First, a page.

In one embodiment, rigid support block 306 includes cavities 314 proximate each internally threaded post 304. Following assembly of rigid support block 306 around internally threaded posts 304, a potting compound may be injected into cavities 314 for bonding and/or sealing internally threaded posts 304 against rigid support block 306.
In one embodiment, one or more internally threaded posts 304 may be electrically coupled to its associated node 310 with a flexible wire 316, such as a braided wire. Certain embodiments incorporating electrical interconnection using a flexible wire may provide an advantage in that the flexibility of flexible wire 316 may reduce coupling failure due to flexure of the composite structure 302 relative to the internally threaded post 304. Particular embodiments incorporating flexible wires 316 may permit use of standard length posts 304 in various composite structure designs that vary in thickness. Use of standard post lengths may also enhance solderability due to their relatively common mass in some embodiments.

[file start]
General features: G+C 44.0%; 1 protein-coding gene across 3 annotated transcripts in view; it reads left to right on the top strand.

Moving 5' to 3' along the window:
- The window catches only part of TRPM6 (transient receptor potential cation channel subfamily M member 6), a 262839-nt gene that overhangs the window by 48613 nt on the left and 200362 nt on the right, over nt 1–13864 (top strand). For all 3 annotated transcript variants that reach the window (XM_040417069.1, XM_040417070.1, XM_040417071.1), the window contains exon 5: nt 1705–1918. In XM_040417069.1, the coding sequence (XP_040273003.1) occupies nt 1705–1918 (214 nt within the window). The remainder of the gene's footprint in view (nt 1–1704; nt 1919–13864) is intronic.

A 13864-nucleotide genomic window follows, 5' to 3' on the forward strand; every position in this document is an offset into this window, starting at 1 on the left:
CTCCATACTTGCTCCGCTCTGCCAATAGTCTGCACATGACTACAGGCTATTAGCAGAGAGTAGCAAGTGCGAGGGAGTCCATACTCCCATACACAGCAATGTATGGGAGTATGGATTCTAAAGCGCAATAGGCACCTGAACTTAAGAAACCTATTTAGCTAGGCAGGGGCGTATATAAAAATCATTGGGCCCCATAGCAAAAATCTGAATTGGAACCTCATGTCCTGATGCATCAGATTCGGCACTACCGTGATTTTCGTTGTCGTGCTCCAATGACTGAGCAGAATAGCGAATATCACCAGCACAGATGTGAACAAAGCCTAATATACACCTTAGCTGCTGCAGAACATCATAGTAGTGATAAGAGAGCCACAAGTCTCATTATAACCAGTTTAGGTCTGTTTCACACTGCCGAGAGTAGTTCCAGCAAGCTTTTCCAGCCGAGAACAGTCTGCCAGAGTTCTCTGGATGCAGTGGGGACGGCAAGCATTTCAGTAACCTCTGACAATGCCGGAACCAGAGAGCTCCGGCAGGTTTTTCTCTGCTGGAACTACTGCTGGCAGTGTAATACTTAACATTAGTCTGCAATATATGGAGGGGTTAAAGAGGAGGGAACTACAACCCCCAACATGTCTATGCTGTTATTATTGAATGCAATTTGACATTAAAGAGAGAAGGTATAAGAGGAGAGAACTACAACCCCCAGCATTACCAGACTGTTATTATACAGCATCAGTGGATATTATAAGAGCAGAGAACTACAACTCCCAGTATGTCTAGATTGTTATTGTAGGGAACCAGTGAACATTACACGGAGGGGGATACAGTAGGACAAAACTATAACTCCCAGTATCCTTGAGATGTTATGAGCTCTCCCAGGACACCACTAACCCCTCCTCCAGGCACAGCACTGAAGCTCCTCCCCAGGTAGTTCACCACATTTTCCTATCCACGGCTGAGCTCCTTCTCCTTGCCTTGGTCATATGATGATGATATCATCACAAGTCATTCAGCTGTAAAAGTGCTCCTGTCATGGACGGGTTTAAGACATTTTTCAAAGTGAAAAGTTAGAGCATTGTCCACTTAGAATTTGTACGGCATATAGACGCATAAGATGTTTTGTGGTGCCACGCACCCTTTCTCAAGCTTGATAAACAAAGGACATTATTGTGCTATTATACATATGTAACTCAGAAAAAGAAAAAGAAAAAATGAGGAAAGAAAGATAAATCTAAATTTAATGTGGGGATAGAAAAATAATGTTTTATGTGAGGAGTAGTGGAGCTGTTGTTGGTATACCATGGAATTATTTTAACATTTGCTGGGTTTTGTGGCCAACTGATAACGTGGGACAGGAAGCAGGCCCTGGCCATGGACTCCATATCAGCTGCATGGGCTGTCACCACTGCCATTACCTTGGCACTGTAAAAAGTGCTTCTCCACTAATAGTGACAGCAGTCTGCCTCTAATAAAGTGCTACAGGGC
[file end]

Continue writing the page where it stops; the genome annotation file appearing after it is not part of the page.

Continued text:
Modifications, additions, or omissions may be made to connector 10, 100, 200, or 300 without departing from the scope of the disclosure. The operations of connector 10, 100, 200, or 300 may be performed by more, fewer, or other components. For example, if shroud 214 is formed of a non-conductive material, implementation of insulating spacer 218 may not be needed. As used in this document, “each” refers to each member of a set or each member of a subset of a set.
In act 402, one or more electrically conductive elements may be electrically coupled to an electrical circuit 12. Electrically conductive elements may include any suitable number and combination of electrical interconnection mechanisms, such as externally threaded posts 100, internally threaded posts 18, pins 204, and/or co-axial connectors 206. In one embodiment, electrically conductive elements are electrically coupled to electrical circuit 12, 108, 208, or 308 using surface mount and/or through-hole soldering techniques.